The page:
Don’t Panic, You Should be Adding to Your Physical Assets
The sell-off has provided excellent opportunities to add to your physical holdings. In my opinion, the best way to invest in silver is through physical bullion or coins. There are dealers in most cities and merchants on the Internet where you can buy silver bullion bars and/or coins. I not only consider physical silver as a wise investment given government stimulus, but I also consider it to be a form of insurance in case of a total breakdown of the fiat currencies and modern financial systems we have in the world today. If you decide to invest in physical silver assets, do so by only buying from a reputable dealer. The only downside from Internet purchases is high shipping and insurance costs as well as the possibility of a required minimum purchase. Whenever possible, buy locally to avoid such excessive shipping and handling fees.
Non-physical Silver Investments Can Work Too And There Are Many Options
Although I recommend owning physical assets, one option every silver bull should consider, especially those who do not feel comfortable with purchasing physical silver, is through buying units of an ETF or through one of the silver mining stocks.
Sprott Physical Silver Trust (PSLV): The PSLV is an ETF that is backed entirely by physical silver bullion. The fund’s goal is to provide a secure, convenient and exchange-traded investment alternative for investors who want to hold physical bullion. The Trust offers a number of compelling advantages over traditional exchange-traded bullion funds, including bullion storage in Canada, which is not held with a bank-owned custodian. Further, the fund allows investors to redeem units of the ETF for delivery of an equivalent amount of physical bullion. In this regard, the fund is unique relative to SLV and SIVR. Currently PSLV trades at $10.53 a share on average daily volume of 1.02. The 52-week range of PSLV is $10.47 to $14.47.
The iShares Silver Trust; the SLV : This is the most popular silver ETF investment vehicle. It seeks “to reflect the price of silver owned by the Trust, less the Trust’s expenses and liabilities. The fund is intended to constitute a simple and cost-effective means of making an investment similar to an investment in silver.” Although the fund is not the exact equivalent of an investment in silver, they provide investors with an alternative that allows a level of participation in the silver market through the securities market. The fund has $8.9 billion in assets with an annual expense ratio of approximately 0.5%. Although SLV tracks the price of silver, if silver were to remain stagnant for all of 2013, say at $29 an ounce, then SLV would lose value given the fees and expenses. Overall, it does a good job of tracking silver price moves in general, but this caveat is important to consider for a long-term investment. Shares in SLV currently trade at $25.99 on average volume of 9.9 million shares and have a 52-week range of $25.34-$34.08.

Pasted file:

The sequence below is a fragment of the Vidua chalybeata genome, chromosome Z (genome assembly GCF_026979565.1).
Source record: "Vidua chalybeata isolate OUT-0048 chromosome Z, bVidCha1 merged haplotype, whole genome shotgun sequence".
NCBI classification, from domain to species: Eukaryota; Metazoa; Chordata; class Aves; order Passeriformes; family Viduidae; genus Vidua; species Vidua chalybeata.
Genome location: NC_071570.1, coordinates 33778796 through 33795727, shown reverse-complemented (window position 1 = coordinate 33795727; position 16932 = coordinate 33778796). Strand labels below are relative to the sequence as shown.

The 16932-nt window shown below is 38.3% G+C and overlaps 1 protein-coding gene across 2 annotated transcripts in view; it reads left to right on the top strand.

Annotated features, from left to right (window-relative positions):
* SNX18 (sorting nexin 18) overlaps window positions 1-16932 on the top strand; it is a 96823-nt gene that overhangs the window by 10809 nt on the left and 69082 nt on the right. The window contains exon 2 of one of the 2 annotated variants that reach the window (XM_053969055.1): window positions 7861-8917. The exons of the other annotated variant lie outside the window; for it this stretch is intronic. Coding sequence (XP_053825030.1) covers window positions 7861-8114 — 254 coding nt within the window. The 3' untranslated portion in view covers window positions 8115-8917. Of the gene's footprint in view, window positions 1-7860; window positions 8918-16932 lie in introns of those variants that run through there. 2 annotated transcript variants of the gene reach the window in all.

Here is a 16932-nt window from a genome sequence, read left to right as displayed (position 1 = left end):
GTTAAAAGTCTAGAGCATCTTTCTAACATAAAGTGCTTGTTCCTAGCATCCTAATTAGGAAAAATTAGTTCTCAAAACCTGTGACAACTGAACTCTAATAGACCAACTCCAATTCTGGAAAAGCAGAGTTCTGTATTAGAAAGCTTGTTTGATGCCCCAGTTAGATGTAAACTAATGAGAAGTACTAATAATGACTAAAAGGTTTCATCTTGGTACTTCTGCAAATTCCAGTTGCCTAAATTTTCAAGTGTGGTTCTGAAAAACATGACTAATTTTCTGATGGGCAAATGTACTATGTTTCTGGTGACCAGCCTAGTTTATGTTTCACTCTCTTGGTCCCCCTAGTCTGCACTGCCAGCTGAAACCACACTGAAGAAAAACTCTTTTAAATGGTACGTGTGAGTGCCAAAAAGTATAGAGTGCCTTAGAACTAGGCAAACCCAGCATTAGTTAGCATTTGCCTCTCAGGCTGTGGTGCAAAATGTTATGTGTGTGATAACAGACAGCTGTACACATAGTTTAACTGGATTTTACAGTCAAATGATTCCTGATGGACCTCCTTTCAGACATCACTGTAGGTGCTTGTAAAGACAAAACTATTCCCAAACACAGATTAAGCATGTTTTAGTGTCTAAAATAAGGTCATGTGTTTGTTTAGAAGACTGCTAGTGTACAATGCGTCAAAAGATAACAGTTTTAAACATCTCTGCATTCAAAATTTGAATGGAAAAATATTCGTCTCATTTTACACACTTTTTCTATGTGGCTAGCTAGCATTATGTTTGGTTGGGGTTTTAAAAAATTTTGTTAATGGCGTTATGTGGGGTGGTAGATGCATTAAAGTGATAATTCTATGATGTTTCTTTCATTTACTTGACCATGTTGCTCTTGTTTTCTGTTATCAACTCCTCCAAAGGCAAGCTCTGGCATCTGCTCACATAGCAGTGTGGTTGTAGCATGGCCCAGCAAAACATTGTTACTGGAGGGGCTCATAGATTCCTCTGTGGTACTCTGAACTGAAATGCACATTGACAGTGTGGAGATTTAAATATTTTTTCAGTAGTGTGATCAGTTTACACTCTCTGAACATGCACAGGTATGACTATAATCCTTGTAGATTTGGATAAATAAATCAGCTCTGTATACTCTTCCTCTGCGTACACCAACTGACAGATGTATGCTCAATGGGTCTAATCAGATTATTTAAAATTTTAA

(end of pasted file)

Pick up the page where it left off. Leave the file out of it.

Central Fund of Canada Limited (CEF): CEF is a closed-ended commodity mutual fund launched and managed by Central Group Alberta, Ltd. It “invests in the precious metals commodity markets. The fund primarily invests in silver and gold. The company provides an alternative for investors in holding marketable silver related investments. It invests its assets in holdings of unencumbered, allocated and segregated silver bullion and holds its assets in international bar form. CEF’s nominal holdings of bullion certificates are deposited with Canadian Imperial Bank of Commerce.” I encourage investors to consider this company because of the fact that shares are backed by physical bullion. Shares of the company currently are trading down nearly 3.8% this month of April on normal volume, with a share price of $18.77. CEF has a 52 week range of $18.44 to $24.20. This equity is a nice indirect way to gain physical silver exposure and performs well as the price of silver rises.
Silver Wheaton (SLW): SLW is a worldwide silver streaming company. Streaming is a very unique and long-term solvent business approach in the gold and silver space. The company offers a superior alternative to traditional precious metal mining stocks, because in general, the approach SLW takes offers a stronger opportunity for revenue growth with lower long-term overhead than mining companies, many of which are in unstable jurisdictions. SLW has contracts with companies around the world to purchase silver production in bulk at prices well below market value. Once SLW acquires the silver at the predetermined upfront investment cost, it then proceeds to sell the silver at higher prices.